Some immigration lawyers have seen a new increase in the number of Chinese seeking foreign citizenship, a trend they suggest is tied to worries about political unrest and economic slowdown in China, especially among businesspeople and politicians seeking to protect their families and wealth.
The recent interest builds on a trend of growth in applications from Chinese seeking to emigrate to places like the U.S., Canada and the U.K. in recent years, including to programs that promise citizenship in exchange for investments: In the U.S., 75% of investor-immigrant applicants were from China in fiscal 2011.
The rush to apply to the U.S. investor immigration program, known as the EB5 visa, is also partly caused by Washington politics: The plan has to be reauthorized by Congress in September for it to continue, but applications filed before that date will still be considered.
Under the program, applicants and their immediate families receive permanent U.S. residency if an investment of at least $1 million in the U.S. leads to 10 full-time jobs within two years. The requirement is only $500,000 if the U.S. jobs created are in a rural or high-unemployment area.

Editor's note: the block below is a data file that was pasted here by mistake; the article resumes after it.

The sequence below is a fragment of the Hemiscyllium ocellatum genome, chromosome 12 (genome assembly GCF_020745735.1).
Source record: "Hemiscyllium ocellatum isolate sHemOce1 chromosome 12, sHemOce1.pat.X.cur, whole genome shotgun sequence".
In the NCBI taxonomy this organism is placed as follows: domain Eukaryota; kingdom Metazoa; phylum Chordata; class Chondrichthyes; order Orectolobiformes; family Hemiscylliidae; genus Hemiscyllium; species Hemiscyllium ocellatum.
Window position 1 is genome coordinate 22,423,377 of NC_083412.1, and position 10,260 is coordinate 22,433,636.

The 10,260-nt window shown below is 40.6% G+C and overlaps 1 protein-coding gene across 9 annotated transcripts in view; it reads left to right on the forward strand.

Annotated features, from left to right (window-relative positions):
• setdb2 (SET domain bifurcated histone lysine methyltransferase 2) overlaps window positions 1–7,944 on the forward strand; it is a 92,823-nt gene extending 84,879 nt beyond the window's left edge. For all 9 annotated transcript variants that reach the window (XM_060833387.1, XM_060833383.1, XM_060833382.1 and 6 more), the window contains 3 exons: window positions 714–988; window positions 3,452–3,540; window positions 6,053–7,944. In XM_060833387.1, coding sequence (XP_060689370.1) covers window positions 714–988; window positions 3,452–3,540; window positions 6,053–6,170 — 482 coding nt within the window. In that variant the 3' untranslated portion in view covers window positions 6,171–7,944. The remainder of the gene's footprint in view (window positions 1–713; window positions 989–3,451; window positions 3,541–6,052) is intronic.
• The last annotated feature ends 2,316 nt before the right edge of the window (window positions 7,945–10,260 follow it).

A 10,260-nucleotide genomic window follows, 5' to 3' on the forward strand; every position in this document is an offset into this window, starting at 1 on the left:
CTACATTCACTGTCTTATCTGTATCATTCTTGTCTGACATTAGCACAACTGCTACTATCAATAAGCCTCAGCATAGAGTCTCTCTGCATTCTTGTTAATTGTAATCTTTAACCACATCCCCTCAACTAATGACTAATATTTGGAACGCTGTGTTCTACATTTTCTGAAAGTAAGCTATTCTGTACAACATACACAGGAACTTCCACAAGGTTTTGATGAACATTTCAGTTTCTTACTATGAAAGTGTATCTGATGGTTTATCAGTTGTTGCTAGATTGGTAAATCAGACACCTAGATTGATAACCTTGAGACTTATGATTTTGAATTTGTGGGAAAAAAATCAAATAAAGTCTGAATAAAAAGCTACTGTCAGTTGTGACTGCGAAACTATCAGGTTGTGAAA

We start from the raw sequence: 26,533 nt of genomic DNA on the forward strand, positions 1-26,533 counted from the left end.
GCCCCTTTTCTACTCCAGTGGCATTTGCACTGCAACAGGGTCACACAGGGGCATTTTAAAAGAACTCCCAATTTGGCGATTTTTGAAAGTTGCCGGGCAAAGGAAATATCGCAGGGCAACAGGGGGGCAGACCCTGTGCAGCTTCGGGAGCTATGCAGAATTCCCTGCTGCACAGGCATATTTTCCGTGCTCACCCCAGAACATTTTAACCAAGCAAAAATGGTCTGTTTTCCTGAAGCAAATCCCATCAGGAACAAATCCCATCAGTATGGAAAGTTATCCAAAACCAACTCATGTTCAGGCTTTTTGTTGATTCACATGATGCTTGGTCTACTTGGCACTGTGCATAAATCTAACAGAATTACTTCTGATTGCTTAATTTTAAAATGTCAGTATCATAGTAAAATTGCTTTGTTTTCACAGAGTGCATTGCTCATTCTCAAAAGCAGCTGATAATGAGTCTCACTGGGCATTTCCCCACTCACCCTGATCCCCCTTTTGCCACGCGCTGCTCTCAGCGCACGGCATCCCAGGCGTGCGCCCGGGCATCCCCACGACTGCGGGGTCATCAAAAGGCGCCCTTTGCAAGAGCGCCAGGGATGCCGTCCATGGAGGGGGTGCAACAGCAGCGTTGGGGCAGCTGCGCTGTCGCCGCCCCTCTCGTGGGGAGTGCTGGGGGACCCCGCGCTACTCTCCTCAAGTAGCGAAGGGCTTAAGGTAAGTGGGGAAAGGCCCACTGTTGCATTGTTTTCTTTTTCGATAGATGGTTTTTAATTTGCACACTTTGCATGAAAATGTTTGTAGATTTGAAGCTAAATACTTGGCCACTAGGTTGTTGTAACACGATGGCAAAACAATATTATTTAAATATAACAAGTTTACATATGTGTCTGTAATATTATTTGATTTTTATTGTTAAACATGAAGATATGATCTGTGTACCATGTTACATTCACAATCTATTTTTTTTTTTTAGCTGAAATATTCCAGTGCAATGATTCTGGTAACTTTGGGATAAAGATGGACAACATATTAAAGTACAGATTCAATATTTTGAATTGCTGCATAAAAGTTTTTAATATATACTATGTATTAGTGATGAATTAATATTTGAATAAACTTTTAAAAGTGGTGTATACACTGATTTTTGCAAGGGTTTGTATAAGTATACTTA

There is little information on the identities and actual numbers of Chinese seeking to leave, but in the weeks since the Communist Party’s firing of senior party official Bo Xilai, there is a general feeling of uncertainty ahead of a once-a-decade leadership transition in the fall.
Mr. Harvey and other lawyers say clients rarely give a reason for wanting to leave, which makes it difficult to say whether the latest headlines are helping to drive the push, though they say anecdotal evidence suggests they are a factor. Mr. Harvey said that as recently as this week he received queries from Chinese consultants about programs under which Chinese clients could secure passports in a short time.
Canada was a favorite destination, but its investor immigration program, which required applicants to essentially post an 800,000 Canadian dollar (US$799,500) five-year, interest-free loan for governments in the country’s provinces, is no longer accepting new applicants. That has led wealthy Chinese to look to the U.S. and elsewhere. Mr. Harvey said he filed 16 applications to St. Kitts from Chinese citizens in the past two weeks. In the past, he has typically filed only one to two a month. “We now have people looking for short-term products,” he said.
Bulgaria’s investor program requires immigrant applicants to place 1 million Bulgarian levs (US$676,000) into a government bond portfolio for five years. That qualifies for a permanent residency immediately and for a passport in five years. Similar to St. Kitts, there is no residency requirement and applicants can be admitted in six months, according to immigration lawyers and consultants.
Experts say the flow of China’s rich to the U.S. will likely also increase dramatically this year. Already, the U.S. took in 2,969 applications (each of which can cover several family members) from China for investor immigration in the fiscal year ending in September, compared with just 787 two years earlier, according to the U.S. immigration agency.